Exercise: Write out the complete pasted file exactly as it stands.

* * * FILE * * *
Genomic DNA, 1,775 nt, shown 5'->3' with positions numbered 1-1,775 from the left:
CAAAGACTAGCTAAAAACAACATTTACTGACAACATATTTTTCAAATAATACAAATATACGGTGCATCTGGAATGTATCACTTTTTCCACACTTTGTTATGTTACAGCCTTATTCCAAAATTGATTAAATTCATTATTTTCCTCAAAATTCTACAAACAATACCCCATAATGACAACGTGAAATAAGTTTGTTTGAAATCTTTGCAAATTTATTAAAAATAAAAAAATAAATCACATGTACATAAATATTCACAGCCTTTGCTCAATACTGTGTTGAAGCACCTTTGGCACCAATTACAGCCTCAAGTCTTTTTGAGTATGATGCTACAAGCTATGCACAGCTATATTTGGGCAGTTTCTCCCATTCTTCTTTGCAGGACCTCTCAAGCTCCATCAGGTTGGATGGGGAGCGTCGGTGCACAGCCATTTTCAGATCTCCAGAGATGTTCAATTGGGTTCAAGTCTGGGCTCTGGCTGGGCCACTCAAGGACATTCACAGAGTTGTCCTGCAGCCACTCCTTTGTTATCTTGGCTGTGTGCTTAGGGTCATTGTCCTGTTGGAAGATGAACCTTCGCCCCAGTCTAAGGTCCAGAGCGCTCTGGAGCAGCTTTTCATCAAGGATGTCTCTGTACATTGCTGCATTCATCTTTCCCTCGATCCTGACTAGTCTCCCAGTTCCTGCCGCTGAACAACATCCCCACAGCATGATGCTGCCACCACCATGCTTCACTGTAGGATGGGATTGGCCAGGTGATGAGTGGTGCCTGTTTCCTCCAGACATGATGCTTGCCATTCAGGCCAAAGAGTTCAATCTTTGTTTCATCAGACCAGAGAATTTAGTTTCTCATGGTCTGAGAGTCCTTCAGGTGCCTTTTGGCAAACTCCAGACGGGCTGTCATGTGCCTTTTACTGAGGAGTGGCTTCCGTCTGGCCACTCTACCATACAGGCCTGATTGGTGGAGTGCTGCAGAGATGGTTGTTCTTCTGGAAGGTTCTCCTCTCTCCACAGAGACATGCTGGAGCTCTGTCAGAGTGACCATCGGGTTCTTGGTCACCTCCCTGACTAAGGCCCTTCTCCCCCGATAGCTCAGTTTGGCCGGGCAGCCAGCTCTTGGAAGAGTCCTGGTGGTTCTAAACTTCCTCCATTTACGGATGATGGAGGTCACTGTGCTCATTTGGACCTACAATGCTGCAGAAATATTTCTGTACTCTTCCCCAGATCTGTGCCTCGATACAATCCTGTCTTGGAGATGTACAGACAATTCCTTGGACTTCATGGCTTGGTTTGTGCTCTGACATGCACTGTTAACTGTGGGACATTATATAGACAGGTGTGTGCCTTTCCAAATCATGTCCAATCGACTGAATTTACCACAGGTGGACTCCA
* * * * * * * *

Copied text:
Genomic DNA, 1,775 nt, shown 5'->3' with positions numbered 1-1,775 from the left:
CAAAGACTAGCTAAAAACAACATTTACTGACAACATATTTTTCAAATAATACAAATATACGGTGCATCTGGAATGTATCACTTTTTCCACACTTTGTTATGTTACAGCCTTATTCCAAAATTGATTAAATTCATTATTTTCCTCAAAATTCTACAAACAATACCCCATAATGACAACGTGAAATAAGTTTGTTTGAAATCTTTGCAAATTTATTAAAAATAAAAAAATAAATCACATGTACATAAATATTCACAGCCTTTGCTCAATACTGTGTTGAAGCACCTTTGGCACCAATTACAGCCTCAAGTCTTTTTGAGTATGATGCTACAAGCTATGCACAGCTATATTTGGGCAGTTTCTCCCATTCTTCTTTGCAGGACCTCTCAAGCTCCATCAGGTTGGATGGGGAGCGTCGGTGCACAGCCATTTTCAGATCTCCAGAGATGTTCAATTGGGTTCAAGTCTGGGCTCTGGCTGGGCCACTCAAGGACATTCACAGAGTTGTCCTGCAGCCACTCCTTTGTTATCTTGGCTGTGTGCTTAGGGTCATTGTCCTGTTGGAAGATGAACCTTCGCCCCAGTCTAAGGTCCAGAGCGCTCTGGAGCAGCTTTTCATCAAGGATGTCTCTGTACATTGCTGCATTCATCTTTCCCTCGATCCTGACTAGTCTCCCAGTTCCTGCCGCTGAACAACATCCCCACAGCATGATGCTGCCACCACCATGCTTCACTGTAGGATGGGATTGGCCAGGTGATGAGTGGTGCCTGTTTCCTCCAGACATGATGCTTGCCATTCAGGCCAAAGAGTTCAATCTTTGTTTCATCAGACCAGAGAATTTAGTTTCTCATGGTCTGAGAGTCCTTCAGGTGCCTTTTGGCAAACTCCAGACGGGCTGTCATGTGCCTTTTACTGAGGAGTGGCTTCCGTCTGGCCACTCTACCATACAGGCCTGATTGGTGGAGTGCTGCAGAGATGGTTGTTCTTCTGGAAGGTTCTCCTCTCTCCACAGAGACATGCTGGAGCTCTGTCAGAGTGACCATCGGGTTCTTGGTCACCTCCCTGACTAAGGCCCTTCTCCCCCGATAGCTCAGTTTGGCCGGGCAGCCAGCTCTTGGAAGAGTCCTGGTGGTTCTAAACTTCCTCCATTTACGGATGATGGAGGTCACTGTGCTCATTTGGACCTACAATGCTGCAGAAATATTTCTGTACTCTTCCCCAGATCTGTGCCTCGATACAATCCTGTCTTGGAGATGTACAGACAATTCCTTGGACTTCATGGCTTGGTTTGTGCTCTGACATGCACTGTTAACTGTGGGACATTATATAGACAGGTGTGTGCCTTTCCAAATCATGTCCAATCGACTGAATTTACCACAGGTGGACTCCA